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Body Composition: the Fat-Free Mass Index (FFMI) and the Body Fat Mass Index (BFMI) Distribution Among the Adult Austrian Population – Results of a Cross-sectional Pilot Study

Bahadori B|Uitz E|Tonninger-Bahadori K|Pestemer-Lach I|Trummer M|Thonhofer R|Brath H|Schaflinger E
International Journal of Body Composition Research 2006 Vol. 4 No. 3: 123 – 128
Objective: It has been proven that low and high body mass index (BMI) values increase health risks and mortality, and are associated with variations in fat-free mass (FFM) and body fat mass (BF). Fat-free mass index (FFMI; kg/m2) and body fat mass index (BFMI; kg/m2) however are better measures of body composition. FFMI and BFMI being age-, sex- and population-specific, are more exact and informative measures. The purpose of this pilot study was to determine FFMI and BFMI values in subjects with normal, overweight, and obese BMI in Austria.
METHODS: We measured the levels of FFM and BF in 153 healthy Caucasian men and 451 healthy Caucasian women between the ages of 18 to 80 years, using multi-frequency bioelectrical impedance analysis. FFMI, BFMI, and %BF were then calculated for each subject.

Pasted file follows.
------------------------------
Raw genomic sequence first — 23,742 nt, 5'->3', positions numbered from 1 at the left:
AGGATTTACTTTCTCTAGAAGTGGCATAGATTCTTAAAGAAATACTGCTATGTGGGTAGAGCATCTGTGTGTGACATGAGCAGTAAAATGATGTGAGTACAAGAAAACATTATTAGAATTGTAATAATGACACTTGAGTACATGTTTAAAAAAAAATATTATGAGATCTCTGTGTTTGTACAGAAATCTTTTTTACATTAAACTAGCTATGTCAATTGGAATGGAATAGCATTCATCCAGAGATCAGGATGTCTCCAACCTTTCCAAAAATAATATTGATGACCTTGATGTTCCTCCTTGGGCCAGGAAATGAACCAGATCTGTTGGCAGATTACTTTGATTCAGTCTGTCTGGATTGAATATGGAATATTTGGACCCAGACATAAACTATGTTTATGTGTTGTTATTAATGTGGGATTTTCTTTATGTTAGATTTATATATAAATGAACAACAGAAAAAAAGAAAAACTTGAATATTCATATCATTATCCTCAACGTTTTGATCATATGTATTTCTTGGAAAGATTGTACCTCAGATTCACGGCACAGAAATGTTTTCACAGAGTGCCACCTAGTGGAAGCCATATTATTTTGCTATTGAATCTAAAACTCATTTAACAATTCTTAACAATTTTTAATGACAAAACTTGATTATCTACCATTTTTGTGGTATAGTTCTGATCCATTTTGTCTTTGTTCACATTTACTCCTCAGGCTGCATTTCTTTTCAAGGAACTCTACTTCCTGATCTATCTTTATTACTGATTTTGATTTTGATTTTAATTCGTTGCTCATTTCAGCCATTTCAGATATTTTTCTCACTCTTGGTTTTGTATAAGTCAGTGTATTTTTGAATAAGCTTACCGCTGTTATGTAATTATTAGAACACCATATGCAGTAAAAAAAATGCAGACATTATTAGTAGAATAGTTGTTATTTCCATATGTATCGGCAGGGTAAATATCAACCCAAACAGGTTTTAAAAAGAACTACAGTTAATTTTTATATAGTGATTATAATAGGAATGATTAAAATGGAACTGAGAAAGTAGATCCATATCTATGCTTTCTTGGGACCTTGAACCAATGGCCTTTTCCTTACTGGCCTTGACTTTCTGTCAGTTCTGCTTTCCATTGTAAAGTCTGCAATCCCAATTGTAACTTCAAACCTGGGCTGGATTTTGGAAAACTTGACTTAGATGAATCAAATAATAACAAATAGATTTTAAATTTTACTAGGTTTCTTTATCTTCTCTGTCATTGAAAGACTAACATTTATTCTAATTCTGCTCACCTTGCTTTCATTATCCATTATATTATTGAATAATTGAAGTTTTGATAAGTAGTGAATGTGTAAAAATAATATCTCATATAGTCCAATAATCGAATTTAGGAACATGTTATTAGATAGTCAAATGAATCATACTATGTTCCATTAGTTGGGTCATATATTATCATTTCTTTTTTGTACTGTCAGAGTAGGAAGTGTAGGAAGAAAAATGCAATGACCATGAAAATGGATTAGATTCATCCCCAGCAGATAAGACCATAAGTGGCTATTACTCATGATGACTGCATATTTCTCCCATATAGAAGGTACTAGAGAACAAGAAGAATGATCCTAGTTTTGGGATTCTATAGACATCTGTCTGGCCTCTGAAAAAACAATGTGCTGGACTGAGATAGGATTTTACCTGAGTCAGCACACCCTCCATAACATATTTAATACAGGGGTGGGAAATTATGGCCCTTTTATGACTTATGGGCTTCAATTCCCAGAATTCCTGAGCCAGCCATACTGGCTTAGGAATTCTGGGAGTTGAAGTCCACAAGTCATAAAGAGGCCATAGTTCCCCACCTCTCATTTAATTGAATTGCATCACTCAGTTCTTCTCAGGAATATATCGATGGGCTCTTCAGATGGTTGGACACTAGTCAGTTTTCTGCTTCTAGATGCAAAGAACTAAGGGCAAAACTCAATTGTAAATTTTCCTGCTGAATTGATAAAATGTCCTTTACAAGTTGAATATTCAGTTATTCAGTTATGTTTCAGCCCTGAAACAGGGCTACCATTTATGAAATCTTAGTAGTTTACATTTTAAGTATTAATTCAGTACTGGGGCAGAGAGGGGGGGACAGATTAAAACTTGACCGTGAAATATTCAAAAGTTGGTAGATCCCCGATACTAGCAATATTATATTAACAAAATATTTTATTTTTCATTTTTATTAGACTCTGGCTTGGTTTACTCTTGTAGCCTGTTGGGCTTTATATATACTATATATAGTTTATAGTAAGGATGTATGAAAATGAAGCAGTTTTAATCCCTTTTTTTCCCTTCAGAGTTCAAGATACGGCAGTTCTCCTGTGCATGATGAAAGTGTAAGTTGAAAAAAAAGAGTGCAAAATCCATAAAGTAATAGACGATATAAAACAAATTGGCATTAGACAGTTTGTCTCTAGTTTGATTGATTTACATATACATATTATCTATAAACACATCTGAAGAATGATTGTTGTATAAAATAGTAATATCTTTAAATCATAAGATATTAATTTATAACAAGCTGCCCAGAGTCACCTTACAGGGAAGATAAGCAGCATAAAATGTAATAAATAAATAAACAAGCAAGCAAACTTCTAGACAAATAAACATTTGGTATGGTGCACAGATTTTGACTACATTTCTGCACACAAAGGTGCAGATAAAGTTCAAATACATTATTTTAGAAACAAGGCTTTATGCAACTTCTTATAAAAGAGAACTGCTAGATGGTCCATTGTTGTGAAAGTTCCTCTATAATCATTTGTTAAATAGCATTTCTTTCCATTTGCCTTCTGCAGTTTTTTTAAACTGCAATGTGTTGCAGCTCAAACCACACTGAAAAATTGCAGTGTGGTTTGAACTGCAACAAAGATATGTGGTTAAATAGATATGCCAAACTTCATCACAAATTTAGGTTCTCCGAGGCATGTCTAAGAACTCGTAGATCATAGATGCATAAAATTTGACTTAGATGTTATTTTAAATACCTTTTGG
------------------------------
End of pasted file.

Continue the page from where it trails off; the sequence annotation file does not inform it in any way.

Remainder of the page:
RESULTS: Predicted FFMI values were 18.1 to 21.7 kg/m2 for men and 15.1 to 17 kg/m2 for women within the normal BMI ranges of 18.5-24.9 kg/m2). Predicted BFMI values were 1.5 to 5.0 kg/m2 for men and 3.4 to 8.0 kg/m2 for women within the normal BMI ranges. BFMI values were above 8.0 and 11.7 kg/m2 in men and women, respectively, for obese BMI (>30 kg/m2). Normal ranges for %BF were 11.9 to 22.7 and 20.8 to 31.0 for men and women, respectively.

Conclusion: A major finding of this study was that a significant number of individuals had a lower FFMI and a higher FMI than predicted for their weight indicating the necessity of body composition measurements in the clinical practice to optimize diagnosis and treatment.
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